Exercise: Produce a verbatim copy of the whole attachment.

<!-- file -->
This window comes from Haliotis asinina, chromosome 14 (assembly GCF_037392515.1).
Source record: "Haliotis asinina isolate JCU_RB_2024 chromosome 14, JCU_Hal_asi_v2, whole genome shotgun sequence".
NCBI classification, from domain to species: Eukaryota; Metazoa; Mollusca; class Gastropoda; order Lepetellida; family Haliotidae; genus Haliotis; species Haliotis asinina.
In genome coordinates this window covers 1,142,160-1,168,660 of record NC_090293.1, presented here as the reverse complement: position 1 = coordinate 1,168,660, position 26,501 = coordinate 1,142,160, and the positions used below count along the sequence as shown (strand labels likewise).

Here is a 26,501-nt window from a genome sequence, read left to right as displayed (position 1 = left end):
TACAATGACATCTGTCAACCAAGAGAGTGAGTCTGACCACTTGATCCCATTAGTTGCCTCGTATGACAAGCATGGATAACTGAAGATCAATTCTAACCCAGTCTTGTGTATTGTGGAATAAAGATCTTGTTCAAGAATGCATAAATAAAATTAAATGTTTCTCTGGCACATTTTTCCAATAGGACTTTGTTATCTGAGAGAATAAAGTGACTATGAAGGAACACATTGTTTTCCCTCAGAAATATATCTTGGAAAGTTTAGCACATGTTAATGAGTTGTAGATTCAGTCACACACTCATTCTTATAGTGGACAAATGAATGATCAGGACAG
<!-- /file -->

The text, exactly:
This window comes from Haliotis asinina, chromosome 14 (assembly GCF_037392515.1).
Source record: "Haliotis asinina isolate JCU_RB_2024 chromosome 14, JCU_Hal_asi_v2, whole genome shotgun sequence".
NCBI classification, from domain to species: Eukaryota; Metazoa; Mollusca; class Gastropoda; order Lepetellida; family Haliotidae; genus Haliotis; species Haliotis asinina.
In genome coordinates this window covers 1,142,160-1,168,660 of record NC_090293.1, presented here as the reverse complement: position 1 = coordinate 1,168,660, position 26,501 = coordinate 1,142,160, and the positions used below count along the sequence as shown (strand labels likewise).

Here is a 26,501-nt window from a genome sequence, read left to right as displayed (position 1 = left end):
TACAATGACATCTGTCAACCAAGAGAGTGAGTCTGACCACTTGATCCCATTAGTTGCCTCGTATGACAAGCATGGATAACTGAAGATCAATTCTAACCCAGTCTTGTGTATTGTGGAATAAAGATCTTGTTCAAGAATGCATAAATAAAATTAAATGTTTCTCTGGCACATTTTTCCAATAGGACTTTGTTATCTGAGAGAATAAAGTGACTATGAAGGAACACATTGTTTTCCCTCAGAAATATATCTTGGAAAGTTTAGCACATGTTAATGAGTTGTAGATTCAGTCACACACTCATTCTTATAGTGGACAAATGAATGATCAGGACAG